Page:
Question

Assume that a fair six-sided die is rolled 9 times, and the roll is called a success if the result is in {1,2}{1,2}.

What is the probability that there are exactly 4 successes or exactly 4 failures in the 9 rolls?

Answer #1

**Here' the answer to the question. Let me know in case
you've doubts.**

**We will use the binomial distribution pdf function to
solve the problem**

First lets define probability of success first.

On the 6 numbers of dice, event of success is getting 1 or 2

P(X) = P(getting 1 or 2 out of the 6 numbers on dice) = 2/6 = 1/3

So, p = 1/3

Therefore, probability of failure is 1- P(success) = 1-p = 1-1/3 = 2/3

Hence, out of the 9 rolls P(getting 4 exactly success or exactly 4 failures)

= P(X=4 success) + P(X=4 failures)

= 9C4 * (1/3)^4 *(2/3)^5 + 9C4 * (2/3)^4 *(1/3)^5

= 0.3069

**Answer: P(exactly 4 success or exactly 4 failures on 9
die rolls) = 0.3069**

A six-sided fair die is rolled six times independently. If side
i is observed on the ith roll, it is called a match on the ith
trial, i = 1, 2, 3, 4, 5, 6. Find the probabilities that
(a) all six trials result in matches,
(b) at least one match occurs in these six trials,
(c) exactly two matches occur in these six trials.

Example 1 A fair six-sided die is rolled six times. If the face
numbered k is the outcome on roll k for k=1, 2, ..., 6, we say that
a match has occurred. The experiment is called a success if at
least one match occurs during the six trials. Otherwise, the
experiment is called a failure. The sample space S={success,
failure} The event A happens when the match happens. A= {success}
Assign a value to P(A)
Simulate the experiment on...

If a single six-sided die is rolled five times, what is the
probability that a six is thrown exactly three times?
a)
0.125
b)
0.032
c)
0.042
d)
0.5

Suppose you plan to roll a fair six-sided die two times. What is
the probability of rolling a ‘1’ both times?
Group of answer choices

A fair 4-sided die is rolled 7 times.
(a)
Find the probability that the side 1 comes up exactly 3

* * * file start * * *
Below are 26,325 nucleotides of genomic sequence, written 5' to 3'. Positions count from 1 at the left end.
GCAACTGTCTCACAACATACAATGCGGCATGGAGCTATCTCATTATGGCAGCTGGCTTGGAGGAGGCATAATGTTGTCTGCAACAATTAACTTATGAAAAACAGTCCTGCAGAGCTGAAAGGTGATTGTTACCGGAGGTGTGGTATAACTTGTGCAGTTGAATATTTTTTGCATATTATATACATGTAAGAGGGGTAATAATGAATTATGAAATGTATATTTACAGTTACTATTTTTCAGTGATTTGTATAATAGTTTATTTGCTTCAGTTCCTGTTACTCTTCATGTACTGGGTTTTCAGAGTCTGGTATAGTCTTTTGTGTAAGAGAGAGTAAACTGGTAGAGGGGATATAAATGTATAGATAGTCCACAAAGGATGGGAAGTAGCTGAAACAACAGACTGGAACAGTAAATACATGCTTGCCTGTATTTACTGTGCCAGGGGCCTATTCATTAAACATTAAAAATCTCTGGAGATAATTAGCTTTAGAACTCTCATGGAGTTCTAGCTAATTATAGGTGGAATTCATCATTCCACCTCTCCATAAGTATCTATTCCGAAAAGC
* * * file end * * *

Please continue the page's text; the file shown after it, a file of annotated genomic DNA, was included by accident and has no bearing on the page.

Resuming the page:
times.
(b)
Find the probability that there is at least one side that comes
up exactly 3 times.

Suppose we roll a fair six-sided die and sum the values obtained
on each roll, stopping once our sum exceeds 376. Approximate the
probability that at least 100 rolls are needed to get this sum.
Probability =

Assume we roll a fair four-sided die marked with 1, 2, 3 and
4.
(a) Find the probability that the outcome 1 is first observed after
5 rolls.
(b) Find the expected number of rolls until outcomes 1 and 2 are
both observed.
(c) Find the expected number of rolls until the outcome 3 is
observed three times.
(d) Find the probability that the outcome 3 is observed exactly
three times in 10 rolls
given that it is first observed...

Assume we roll a fair four-sided die marked with 1, 2, 3 and
4.
(a) Find the probability that the outcome 1 is first observed after
5 rolls.
(b) Find the expected number of rolls until outcomes 1 and 2 are
both observed.
(c) Find the expected number of rolls until the outcome 3 is
observed three times.
(d) Find the probability that the outcome 3 is observed exactly
three times in 10 rolls
given that it is first observed...

Roll a single six-sided die 4 times and record the number of
sixes observed. Does the number of sixes rolled in 4 tosses of a
die meet the conditions required of a binomial random variable?
Construct the probability distribution for this experiment.

A six-sided die is rolled 120 times. Fill in the expected
frequency column. Then, conduct a hypothesis test at the 5% level
to determine if the die is fair. The data below are the result of
the 120 rolls. (Enter exact numbers as integers, fractions, or
decimals.)
Face Value
Frequency
Expected Frequency
1
14
?
2
32
?
3
15
?
4
15
?
5
30
?
6
14
?
Part (a)
State the null hypothesis. Choose 1 or 2...

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